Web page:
U.S. Adviser to the Second Committee
New York, New York
November 23, 2022
The United States is pleased to join consensus on this resolution.
The world is facing a food insecurity crisis, and our priorities are clear: We must get emergency food aid to the people who need it, and we must strengthen global food systems. At the same time, we must also help countries develop the capacity to produce their own food so we can prevent new crises and build resilience to further shocks. Since February, the United States has provided more than $10.5 billion to combat hunger and strengthen food security worldwide. I’m proud to say that we’re consistently the largest donor to the World Food Program, providing more than half of all contributions. But the current crisis is one that no individual country or even group of countries can solve alone.
At the outset of 2022, conflicts, COVID-19, and the effects of the climate crisis had already driven more than 190 million people into acute food insecurity. According to the World Food Program, President Putin’s brutal war of aggression in Ukraine may add an additional 70 million people to this statistic. Russia’s actions, which include weaponizing food in its war against Ukraine and dramatically reducing grain and food production and exports, have exacerbated these trends and resulted in a dramatic additional rise in global food insecurity. We are disappointed that this resolution does not recognize Russia as one of the major drivers of global food insecurity, decreased agriculture production, and declines in nutrition. We once again demand Russia cease hostilities, withdraw its troops from the entire territory of Ukraine and respect the sovereignty and territorial integrity of Ukraine within its internationally recognized borders. This action is essential to achieving the SDGs and ending global hunger.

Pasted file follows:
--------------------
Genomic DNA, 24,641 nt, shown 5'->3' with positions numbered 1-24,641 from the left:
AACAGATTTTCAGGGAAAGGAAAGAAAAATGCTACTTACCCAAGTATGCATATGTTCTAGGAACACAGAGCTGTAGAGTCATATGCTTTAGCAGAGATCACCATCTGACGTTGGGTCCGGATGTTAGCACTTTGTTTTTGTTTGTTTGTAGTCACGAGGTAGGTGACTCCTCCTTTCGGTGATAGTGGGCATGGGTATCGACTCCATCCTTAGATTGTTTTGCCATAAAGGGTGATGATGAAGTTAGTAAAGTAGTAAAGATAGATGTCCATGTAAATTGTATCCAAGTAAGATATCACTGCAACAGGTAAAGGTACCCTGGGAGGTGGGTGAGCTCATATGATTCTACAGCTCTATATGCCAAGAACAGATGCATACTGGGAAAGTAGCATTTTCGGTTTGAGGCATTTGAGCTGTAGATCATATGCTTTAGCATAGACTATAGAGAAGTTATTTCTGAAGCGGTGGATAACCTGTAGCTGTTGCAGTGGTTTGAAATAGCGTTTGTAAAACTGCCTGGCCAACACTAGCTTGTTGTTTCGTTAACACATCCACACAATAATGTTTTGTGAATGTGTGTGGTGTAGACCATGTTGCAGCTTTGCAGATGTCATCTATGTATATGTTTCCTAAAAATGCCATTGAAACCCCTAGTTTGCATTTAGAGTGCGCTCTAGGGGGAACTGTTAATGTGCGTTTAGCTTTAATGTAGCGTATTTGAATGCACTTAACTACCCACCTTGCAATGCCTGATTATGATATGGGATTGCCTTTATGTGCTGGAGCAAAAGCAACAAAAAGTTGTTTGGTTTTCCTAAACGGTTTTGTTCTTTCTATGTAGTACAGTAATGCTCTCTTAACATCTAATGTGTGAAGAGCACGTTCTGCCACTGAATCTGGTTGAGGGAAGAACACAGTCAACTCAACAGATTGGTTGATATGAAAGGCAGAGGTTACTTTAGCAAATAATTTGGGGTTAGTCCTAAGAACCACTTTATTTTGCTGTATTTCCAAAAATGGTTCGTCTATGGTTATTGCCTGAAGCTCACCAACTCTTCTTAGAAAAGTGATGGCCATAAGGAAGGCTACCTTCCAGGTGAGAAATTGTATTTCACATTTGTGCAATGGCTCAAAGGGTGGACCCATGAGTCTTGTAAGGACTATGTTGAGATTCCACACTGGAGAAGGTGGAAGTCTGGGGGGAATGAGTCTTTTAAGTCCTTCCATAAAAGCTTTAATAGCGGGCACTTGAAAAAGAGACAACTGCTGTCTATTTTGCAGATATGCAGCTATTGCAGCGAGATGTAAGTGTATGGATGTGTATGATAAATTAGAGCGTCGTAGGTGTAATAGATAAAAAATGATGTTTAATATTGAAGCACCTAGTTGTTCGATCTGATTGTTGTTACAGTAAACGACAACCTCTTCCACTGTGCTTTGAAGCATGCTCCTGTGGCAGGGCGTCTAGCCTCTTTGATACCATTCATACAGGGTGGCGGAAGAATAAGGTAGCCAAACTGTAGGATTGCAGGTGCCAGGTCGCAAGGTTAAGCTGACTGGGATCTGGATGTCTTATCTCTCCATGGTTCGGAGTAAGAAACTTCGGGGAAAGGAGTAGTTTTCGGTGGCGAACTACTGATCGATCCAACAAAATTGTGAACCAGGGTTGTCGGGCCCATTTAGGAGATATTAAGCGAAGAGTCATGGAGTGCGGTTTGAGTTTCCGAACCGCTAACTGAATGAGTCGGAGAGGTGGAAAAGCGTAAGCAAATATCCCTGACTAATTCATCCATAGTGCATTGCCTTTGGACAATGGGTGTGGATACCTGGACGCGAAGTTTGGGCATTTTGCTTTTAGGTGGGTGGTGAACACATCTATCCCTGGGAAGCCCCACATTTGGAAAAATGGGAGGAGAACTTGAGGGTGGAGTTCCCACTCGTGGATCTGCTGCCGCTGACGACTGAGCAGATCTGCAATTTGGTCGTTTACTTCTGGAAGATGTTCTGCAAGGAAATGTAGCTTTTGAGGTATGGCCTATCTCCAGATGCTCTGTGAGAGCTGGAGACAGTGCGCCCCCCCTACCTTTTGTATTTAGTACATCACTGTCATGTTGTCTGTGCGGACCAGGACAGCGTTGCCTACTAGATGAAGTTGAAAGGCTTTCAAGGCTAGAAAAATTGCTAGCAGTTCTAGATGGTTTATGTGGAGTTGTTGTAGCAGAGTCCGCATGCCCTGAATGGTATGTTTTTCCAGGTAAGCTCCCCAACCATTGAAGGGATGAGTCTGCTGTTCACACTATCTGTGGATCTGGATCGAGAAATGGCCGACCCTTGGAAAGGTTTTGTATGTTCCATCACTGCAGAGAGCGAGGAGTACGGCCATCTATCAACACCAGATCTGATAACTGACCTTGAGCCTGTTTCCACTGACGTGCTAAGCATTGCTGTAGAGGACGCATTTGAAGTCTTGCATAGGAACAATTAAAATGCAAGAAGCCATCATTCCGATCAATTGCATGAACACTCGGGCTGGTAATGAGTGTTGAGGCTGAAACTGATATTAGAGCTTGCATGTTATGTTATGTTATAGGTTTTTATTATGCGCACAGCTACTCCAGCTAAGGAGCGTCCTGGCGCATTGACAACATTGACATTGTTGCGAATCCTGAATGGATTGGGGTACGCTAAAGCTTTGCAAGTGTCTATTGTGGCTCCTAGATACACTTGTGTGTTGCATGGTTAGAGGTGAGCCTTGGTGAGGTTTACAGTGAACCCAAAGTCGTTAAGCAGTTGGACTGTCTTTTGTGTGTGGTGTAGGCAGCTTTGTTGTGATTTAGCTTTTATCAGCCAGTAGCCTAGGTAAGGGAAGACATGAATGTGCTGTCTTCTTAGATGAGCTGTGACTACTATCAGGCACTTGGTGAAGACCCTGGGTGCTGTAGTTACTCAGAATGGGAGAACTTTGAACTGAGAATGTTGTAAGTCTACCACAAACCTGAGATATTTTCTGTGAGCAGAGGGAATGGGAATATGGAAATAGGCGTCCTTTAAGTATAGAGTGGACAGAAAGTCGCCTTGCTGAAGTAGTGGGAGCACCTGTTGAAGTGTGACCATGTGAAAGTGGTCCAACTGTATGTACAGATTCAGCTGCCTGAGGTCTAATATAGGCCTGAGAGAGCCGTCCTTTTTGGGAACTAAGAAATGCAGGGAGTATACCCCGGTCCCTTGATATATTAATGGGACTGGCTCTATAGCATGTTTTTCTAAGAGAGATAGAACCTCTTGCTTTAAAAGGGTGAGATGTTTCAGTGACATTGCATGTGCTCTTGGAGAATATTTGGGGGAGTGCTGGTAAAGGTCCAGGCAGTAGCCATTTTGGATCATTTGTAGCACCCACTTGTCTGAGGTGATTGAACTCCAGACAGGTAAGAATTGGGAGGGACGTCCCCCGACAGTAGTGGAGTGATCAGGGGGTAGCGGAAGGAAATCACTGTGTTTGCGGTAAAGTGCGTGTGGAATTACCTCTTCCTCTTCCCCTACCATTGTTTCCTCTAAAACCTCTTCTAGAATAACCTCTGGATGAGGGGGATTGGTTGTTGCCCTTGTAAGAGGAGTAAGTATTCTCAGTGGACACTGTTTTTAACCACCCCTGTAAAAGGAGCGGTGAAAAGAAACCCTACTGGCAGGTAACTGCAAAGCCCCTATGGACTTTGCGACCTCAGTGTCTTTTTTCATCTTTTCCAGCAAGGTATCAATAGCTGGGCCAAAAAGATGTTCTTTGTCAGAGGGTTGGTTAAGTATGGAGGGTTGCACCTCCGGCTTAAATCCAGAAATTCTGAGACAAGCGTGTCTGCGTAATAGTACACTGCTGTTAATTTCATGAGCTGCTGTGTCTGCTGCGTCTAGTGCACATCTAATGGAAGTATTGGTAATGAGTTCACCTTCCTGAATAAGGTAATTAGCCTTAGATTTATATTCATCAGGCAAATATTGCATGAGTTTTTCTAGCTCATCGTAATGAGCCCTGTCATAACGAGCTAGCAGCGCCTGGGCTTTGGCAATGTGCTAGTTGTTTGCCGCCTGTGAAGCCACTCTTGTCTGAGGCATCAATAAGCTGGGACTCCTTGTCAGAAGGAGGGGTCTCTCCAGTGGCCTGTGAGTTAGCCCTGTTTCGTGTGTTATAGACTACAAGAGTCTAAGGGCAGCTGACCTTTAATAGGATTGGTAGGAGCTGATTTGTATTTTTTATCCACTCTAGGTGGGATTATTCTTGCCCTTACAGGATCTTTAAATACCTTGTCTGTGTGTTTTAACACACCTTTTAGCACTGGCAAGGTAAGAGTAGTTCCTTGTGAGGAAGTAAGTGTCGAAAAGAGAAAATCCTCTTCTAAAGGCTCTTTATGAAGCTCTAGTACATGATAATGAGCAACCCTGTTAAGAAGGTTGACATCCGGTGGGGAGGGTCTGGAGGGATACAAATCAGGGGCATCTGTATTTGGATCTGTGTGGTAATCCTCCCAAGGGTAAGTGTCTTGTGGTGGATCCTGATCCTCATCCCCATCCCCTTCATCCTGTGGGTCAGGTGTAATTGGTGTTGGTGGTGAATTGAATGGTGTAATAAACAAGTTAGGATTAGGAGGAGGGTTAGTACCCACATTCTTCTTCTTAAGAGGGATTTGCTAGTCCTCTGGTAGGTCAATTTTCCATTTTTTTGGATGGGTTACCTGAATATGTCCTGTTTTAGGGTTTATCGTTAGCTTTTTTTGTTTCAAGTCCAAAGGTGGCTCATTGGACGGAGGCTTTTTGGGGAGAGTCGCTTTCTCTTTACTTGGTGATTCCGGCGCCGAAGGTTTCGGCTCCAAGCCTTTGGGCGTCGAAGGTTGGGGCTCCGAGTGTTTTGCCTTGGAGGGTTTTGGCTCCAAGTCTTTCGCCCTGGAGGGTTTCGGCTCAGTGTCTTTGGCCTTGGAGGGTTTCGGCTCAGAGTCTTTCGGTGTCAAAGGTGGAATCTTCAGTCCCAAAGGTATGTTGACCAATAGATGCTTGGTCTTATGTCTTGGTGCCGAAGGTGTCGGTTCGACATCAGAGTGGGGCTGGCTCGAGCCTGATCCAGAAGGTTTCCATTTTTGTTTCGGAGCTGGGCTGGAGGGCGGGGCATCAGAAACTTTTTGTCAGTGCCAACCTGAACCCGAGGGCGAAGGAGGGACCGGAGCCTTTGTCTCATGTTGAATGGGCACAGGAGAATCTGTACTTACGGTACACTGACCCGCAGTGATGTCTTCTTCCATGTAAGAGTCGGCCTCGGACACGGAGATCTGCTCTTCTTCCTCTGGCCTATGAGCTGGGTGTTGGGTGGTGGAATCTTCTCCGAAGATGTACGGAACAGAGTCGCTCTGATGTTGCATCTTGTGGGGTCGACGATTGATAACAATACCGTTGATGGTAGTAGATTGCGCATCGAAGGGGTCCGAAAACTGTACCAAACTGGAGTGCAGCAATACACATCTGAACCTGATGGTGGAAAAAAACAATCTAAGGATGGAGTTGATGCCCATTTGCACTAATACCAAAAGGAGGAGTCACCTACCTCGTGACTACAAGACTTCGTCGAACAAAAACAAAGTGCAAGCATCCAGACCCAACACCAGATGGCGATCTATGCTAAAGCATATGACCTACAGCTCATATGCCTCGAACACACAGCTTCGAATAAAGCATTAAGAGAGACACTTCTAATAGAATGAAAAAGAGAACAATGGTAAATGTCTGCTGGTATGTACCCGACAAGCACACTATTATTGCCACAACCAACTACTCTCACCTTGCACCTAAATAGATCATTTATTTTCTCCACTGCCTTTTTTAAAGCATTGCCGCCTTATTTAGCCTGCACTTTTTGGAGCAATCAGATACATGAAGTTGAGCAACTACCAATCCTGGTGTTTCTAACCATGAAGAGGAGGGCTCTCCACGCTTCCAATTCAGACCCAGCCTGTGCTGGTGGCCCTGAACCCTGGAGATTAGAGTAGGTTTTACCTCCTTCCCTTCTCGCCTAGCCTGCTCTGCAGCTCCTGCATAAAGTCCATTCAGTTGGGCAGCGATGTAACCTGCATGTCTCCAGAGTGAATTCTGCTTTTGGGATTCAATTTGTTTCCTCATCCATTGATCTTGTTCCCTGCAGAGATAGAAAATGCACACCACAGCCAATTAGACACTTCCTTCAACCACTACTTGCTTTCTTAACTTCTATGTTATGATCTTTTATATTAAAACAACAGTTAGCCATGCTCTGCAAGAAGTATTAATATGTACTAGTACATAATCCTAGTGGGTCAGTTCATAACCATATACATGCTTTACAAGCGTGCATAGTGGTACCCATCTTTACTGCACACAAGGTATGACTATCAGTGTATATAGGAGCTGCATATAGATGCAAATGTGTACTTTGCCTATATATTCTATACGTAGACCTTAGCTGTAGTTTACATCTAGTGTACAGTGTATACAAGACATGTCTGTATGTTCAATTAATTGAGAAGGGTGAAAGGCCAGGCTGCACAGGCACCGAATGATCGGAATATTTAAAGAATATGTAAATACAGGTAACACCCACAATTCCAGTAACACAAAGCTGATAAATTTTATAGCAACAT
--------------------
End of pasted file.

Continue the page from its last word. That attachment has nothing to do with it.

We also would like to underscore our position that trade language, negotiated or adopted by the General Assembly and the Economic and Social Council or under their auspices, has no relevance for U.S. trade policy, for our trade obligations or commitments, or for the agenda at the World Trade Organization, including discussions or negotiations in that forum. While the UN and WTO share common interests, they have different roles, rules, and memberships. Similarly, this includes calls to adopt approaches that may undermine incentives for innovation, such as technology transfer that is not both voluntary and on mutually agreed terms.
We refer you to our general statement, delivered on November 21, which further addresses our position regarding the characterizations of trade, the WTO, and the transfer of technology, and our joint explanation of position which addresses the Russian Federation’s war on Ukraine and its impact on agriculture development, food security, and nutrition.